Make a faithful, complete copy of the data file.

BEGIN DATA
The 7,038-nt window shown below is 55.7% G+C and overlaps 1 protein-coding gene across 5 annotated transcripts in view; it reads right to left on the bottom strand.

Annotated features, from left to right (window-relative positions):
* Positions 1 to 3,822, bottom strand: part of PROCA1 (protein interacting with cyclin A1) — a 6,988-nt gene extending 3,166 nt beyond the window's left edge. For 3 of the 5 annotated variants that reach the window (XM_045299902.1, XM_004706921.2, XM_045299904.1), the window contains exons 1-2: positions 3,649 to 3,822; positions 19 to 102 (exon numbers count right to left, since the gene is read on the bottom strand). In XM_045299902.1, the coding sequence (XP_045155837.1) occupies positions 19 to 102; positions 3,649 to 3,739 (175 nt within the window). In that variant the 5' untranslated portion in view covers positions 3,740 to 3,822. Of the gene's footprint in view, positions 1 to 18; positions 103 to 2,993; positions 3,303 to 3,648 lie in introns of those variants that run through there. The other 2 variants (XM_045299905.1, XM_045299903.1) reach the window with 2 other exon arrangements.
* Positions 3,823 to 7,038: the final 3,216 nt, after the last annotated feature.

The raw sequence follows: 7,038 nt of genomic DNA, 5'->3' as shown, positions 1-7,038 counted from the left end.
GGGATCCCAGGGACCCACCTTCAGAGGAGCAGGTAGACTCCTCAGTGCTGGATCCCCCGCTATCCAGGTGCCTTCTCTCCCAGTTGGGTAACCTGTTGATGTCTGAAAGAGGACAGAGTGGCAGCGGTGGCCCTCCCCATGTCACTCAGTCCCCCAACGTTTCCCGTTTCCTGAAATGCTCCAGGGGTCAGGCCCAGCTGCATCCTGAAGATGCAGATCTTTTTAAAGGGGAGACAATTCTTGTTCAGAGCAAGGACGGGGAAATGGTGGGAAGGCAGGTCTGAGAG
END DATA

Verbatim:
The 7,038-nt window shown below is 55.7% G+C and overlaps 1 protein-coding gene across 5 annotated transcripts in view; it reads right to left on the bottom strand.

Annotated features, from left to right (window-relative positions):
* Positions 1 to 3,822, bottom strand: part of PROCA1 (protein interacting with cyclin A1) — a 6,988-nt gene extending 3,166 nt beyond the window's left edge. For 3 of the 5 annotated variants that reach the window (XM_045299902.1, XM_004706921.2, XM_045299904.1), the window contains exons 1-2: positions 3,649 to 3,822; positions 19 to 102 (exon numbers count right to left, since the gene is read on the bottom strand). In XM_045299902.1, the coding sequence (XP_045155837.1) occupies positions 19 to 102; positions 3,649 to 3,739 (175 nt within the window). In that variant the 5' untranslated portion in view covers positions 3,740 to 3,822. Of the gene's footprint in view, positions 1 to 18; positions 103 to 2,993; positions 3,303 to 3,648 lie in introns of those variants that run through there. The other 2 variants (XM_045299905.1, XM_045299903.1) reach the window with 2 other exon arrangements.
* Positions 3,823 to 7,038: the final 3,216 nt, after the last annotated feature.

The raw sequence follows: 7,038 nt of genomic DNA, 5'->3' as shown, positions 1-7,038 counted from the left end.
GGGATCCCAGGGACCCACCTTCAGAGGAGCAGGTAGACTCCTCAGTGCTGGATCCCCCGCTATCCAGGTGCCTTCTCTCCCAGTTGGGTAACCTGTTGATGTCTGAAAGAGGACAGAGTGGCAGCGGTGGCCCTCCCCATGTCACTCAGTCCCCCAACGTTTCCCGTTTCCTGAAATGCTCCAGGGGTCAGGCCCAGCTGCATCCTGAAGATGCAGATCTTTTTAAAGGGGAGACAATTCTTGTTCAGAGCAAGGACGGGGAAATGGTGGGAAGGCAGGTCTGAGAG